As Nephiti’s focus went to hurrying Evilyn’s steps, Evilyn got her legs to move closer and closer, finally catching her toes on her heel.
She hurtled forward, hands remaining by her sides through Nephiti’s control. Her hip struck the concrete floor first, then her shoulder and cheek. Nephiti screamed, holding her face in her hands. Evilyn smiled through the dull pain in her face, her notion proved to be accurate.
She scrambled to her feet and threw herself at Nephiti, but her body locked up again. She stood, rigid and unable to move, as Nephiti glared at her. She shook her head, but said nothing. Evilyn took notice of the bruise forming below Nephiti’s eye.
Nephiti slipped the circle of rope around Evilyn and tightened it against her chest and armpits. She had the girl walk herself to the edge of the grate, finally allowing Evilyn to look down.
The gnawing hadn’t stopped the entire time they had been in Nephiti’s lair. Evilyn’s eyes peered into the darkness, curious what she was getting herself into, when a flash of orange light struck her. Sconces like those in the lair suddenly erupted into flames, illuminating the Tera-phagothauma.
Evilyn’s breath caught in her throat.
Amongst a mess of crimson stains and piles of flesh, a mass of muscle tore through the abdomen of a young woman, spilling a slop of organs and blood. Evilyn whimpered, catching the attention of the beast. Dropping the woman, it looked up at Nephiti and Evilyn, glaring at them with beady, black eyes.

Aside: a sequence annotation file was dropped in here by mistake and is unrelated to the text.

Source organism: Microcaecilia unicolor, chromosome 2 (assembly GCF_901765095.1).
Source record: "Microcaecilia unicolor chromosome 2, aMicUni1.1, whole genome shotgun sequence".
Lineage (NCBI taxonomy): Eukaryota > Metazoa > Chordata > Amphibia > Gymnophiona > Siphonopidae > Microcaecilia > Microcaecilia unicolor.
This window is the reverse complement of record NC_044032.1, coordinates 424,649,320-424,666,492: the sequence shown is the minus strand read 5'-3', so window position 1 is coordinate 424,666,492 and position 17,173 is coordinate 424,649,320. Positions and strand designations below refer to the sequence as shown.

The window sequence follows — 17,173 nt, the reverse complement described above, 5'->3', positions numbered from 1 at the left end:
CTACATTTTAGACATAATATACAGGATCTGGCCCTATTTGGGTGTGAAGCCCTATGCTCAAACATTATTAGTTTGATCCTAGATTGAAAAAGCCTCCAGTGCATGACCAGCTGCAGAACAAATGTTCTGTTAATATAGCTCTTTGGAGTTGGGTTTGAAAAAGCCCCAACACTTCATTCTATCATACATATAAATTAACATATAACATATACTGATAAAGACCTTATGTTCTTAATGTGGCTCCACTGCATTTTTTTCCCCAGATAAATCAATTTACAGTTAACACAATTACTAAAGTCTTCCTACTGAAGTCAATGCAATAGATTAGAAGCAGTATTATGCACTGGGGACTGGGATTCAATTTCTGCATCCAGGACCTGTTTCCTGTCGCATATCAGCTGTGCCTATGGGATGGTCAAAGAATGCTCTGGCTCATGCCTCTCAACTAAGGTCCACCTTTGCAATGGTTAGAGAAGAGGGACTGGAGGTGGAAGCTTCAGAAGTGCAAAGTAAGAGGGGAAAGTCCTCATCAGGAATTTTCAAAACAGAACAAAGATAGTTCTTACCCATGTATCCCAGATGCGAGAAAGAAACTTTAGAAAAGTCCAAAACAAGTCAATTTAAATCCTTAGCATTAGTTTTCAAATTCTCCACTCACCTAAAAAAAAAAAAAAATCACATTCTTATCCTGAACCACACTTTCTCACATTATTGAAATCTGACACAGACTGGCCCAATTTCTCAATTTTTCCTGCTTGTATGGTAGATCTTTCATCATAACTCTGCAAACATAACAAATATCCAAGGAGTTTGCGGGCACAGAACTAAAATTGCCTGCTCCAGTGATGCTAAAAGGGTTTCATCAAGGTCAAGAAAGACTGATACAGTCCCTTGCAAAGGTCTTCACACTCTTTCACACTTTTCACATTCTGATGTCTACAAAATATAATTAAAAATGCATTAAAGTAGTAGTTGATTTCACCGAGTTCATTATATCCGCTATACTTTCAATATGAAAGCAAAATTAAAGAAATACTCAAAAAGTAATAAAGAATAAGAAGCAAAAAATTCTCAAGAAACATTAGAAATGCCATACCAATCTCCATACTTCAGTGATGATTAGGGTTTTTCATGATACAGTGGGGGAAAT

“He’s quite the messmaker,” Nephiti said, looking down at her monster with a smile.
Evilyn agreed, looking over this human-like beast. Had it been smaller in build, it might have passed for a corpse-like bodybuilder, but no human could amass an aggregation of muscle like that.
“Alright!” Nephiti snapped, startling Evilyn. “Enough looking. Time for feeding.”
Evilyn watched helplessly as Nephiti opened the grate, terrified that the monster would jump out at her. She heard Nephiti operate the crank behind her, gears crunching noisily.
Suddenly, Evilyn’s body was her own again. She was able to take a full, deep breath, no longer restricted. As she turned around, the weight of a truck hit her. Her body flailed in the air as she fell into the pit, landing harshly in a puddle of blood and feces. Before she could register the pain, the Tera-phagothauma was on her. It picked her up above its head, carrying her toward a pile of cadavers. Evilyn squirmed, making it realize she was alive. A growl emanated from its entire being, vibrating the pit.
Nephiti cackled from above, closing the grate with a bang. She scurried over to the crank, reeling Evilyn up and out of the monster’s hands. Evilyn swung abruptly and smashed into the pit wall.
She concentrated through the pain, attempting to enter the mind of this monster. Her brain throbbed, and she realized with a start that its head was empty. She would have no control over something this feral.
Her mind wandered to Nephiti as the monster clawed at her from below, just unable to reach her feet as she dangled high on the wall.
Evilyn gasped as she was lowered a foot, unsure if she were about to fall into its bloody arms.
Nephiti cackled again, echoing throughout her lair.